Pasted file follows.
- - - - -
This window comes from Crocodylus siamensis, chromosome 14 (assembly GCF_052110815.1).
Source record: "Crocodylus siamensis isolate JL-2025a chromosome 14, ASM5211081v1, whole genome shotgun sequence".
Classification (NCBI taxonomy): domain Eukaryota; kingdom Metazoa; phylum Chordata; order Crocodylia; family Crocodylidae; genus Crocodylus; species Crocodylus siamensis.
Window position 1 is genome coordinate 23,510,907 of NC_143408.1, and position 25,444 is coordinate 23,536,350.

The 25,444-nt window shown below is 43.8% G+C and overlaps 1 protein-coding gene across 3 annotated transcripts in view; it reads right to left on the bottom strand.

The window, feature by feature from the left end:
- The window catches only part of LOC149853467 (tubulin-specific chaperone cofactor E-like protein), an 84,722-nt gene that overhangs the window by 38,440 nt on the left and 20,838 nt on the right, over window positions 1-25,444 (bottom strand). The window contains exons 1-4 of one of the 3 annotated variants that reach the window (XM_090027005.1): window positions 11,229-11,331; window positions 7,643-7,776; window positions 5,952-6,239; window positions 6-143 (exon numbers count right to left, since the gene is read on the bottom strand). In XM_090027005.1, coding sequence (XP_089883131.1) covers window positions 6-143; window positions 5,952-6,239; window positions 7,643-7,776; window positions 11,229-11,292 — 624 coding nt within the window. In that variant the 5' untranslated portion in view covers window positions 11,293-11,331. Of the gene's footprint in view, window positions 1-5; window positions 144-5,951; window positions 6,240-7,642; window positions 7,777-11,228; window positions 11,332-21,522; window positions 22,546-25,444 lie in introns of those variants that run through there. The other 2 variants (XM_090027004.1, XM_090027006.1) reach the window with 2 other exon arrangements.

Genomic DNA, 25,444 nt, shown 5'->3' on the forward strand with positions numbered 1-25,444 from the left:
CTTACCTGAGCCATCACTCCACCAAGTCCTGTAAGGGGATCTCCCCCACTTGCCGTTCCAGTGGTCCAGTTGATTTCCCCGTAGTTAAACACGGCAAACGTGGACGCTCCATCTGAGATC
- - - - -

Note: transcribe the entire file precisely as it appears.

This window comes from Crocodylus siamensis, chromosome 14 (assembly GCF_052110815.1).
Source record: "Crocodylus siamensis isolate JL-2025a chromosome 14, ASM5211081v1, whole genome shotgun sequence".
Classification (NCBI taxonomy): domain Eukaryota; kingdom Metazoa; phylum Chordata; order Crocodylia; family Crocodylidae; genus Crocodylus; species Crocodylus siamensis.
Window position 1 is genome coordinate 23,510,907 of NC_143408.1, and position 25,444 is coordinate 23,536,350.

The 25,444-nt window shown below is 43.8% G+C and overlaps 1 protein-coding gene across 3 annotated transcripts in view; it reads right to left on the bottom strand.

The window, feature by feature from the left end:
- The window catches only part of LOC149853467 (tubulin-specific chaperone cofactor E-like protein), an 84,722-nt gene that overhangs the window by 38,440 nt on the left and 20,838 nt on the right, over window positions 1-25,444 (bottom strand). The window contains exons 1-4 of one of the 3 annotated variants that reach the window (XM_090027005.1): window positions 11,229-11,331; window positions 7,643-7,776; window positions 5,952-6,239; window positions 6-143 (exon numbers count right to left, since the gene is read on the bottom strand). In XM_090027005.1, coding sequence (XP_089883131.1) covers window positions 6-143; window positions 5,952-6,239; window positions 7,643-7,776; window positions 11,229-11,292 — 624 coding nt within the window. In that variant the 5' untranslated portion in view covers window positions 11,293-11,331. Of the gene's footprint in view, window positions 1-5; window positions 144-5,951; window positions 6,240-7,642; window positions 7,777-11,228; window positions 11,332-21,522; window positions 22,546-25,444 lie in introns of those variants that run through there. The other 2 variants (XM_090027004.1, XM_090027006.1) reach the window with 2 other exon arrangements.

Genomic DNA, 25,444 nt, shown 5'->3' on the forward strand with positions numbered 1-25,444 from the left:
CTTACCTGAGCCATCACTCCACCAAGTCCTGTAAGGGGATCTCCCCCACTTGCCGTTCCAGTGGTCCAGTTGATTTCCCCGTAGTTAAACACGGCAAACGTGGACGCTCCATCTGAGATC